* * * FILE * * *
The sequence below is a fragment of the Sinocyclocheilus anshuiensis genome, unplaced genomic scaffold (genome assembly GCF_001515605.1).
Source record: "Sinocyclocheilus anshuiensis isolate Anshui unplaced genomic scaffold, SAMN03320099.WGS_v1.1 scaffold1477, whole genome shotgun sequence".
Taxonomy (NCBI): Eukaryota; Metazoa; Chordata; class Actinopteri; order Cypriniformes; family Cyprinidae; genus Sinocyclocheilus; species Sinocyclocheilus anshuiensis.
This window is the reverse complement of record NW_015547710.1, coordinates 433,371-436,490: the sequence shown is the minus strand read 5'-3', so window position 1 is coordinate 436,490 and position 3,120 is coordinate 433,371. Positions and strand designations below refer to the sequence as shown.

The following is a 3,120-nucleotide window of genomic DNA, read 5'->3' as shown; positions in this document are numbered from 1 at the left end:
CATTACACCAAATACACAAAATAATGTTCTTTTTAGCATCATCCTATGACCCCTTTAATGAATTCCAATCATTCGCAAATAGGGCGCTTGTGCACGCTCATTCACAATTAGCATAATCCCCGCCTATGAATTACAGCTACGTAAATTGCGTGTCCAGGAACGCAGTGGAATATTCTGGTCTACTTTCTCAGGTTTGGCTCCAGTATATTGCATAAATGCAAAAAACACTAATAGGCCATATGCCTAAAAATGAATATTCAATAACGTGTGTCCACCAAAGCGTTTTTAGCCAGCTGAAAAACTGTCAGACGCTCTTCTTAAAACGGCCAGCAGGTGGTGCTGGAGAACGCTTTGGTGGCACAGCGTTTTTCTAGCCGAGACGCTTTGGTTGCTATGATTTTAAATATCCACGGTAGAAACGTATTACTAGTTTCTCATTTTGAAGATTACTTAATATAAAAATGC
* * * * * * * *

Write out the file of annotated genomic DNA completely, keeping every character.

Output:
The sequence below is a fragment of the Sinocyclocheilus anshuiensis genome, unplaced genomic scaffold (genome assembly GCF_001515605.1).
Source record: "Sinocyclocheilus anshuiensis isolate Anshui unplaced genomic scaffold, SAMN03320099.WGS_v1.1 scaffold1477, whole genome shotgun sequence".
Taxonomy (NCBI): Eukaryota; Metazoa; Chordata; class Actinopteri; order Cypriniformes; family Cyprinidae; genus Sinocyclocheilus; species Sinocyclocheilus anshuiensis.
This window is the reverse complement of record NW_015547710.1, coordinates 433,371-436,490: the sequence shown is the minus strand read 5'-3', so window position 1 is coordinate 436,490 and position 3,120 is coordinate 433,371. Positions and strand designations below refer to the sequence as shown.

The following is a 3,120-nucleotide window of genomic DNA, read 5'->3' as shown; positions in this document are numbered from 1 at the left end:
CATTACACCAAATACACAAAATAATGTTCTTTTTAGCATCATCCTATGACCCCTTTAATGAATTCCAATCATTCGCAAATAGGGCGCTTGTGCACGCTCATTCACAATTAGCATAATCCCCGCCTATGAATTACAGCTACGTAAATTGCGTGTCCAGGAACGCAGTGGAATATTCTGGTCTACTTTCTCAGGTTTGGCTCCAGTATATTGCATAAATGCAAAAAACACTAATAGGCCATATGCCTAAAAATGAATATTCAATAACGTGTGTCCACCAAAGCGTTTTTAGCCAGCTGAAAAACTGTCAGACGCTCTTCTTAAAACGGCCAGCAGGTGGTGCTGGAGAACGCTTTGGTGGCACAGCGTTTTTCTAGCCGAGACGCTTTGGTTGCTATGATTTTAAATATCCACGGTAGAAACGTATTACTAGTTTCTCATTTTGAAGATTACTTAATATAAAAATGC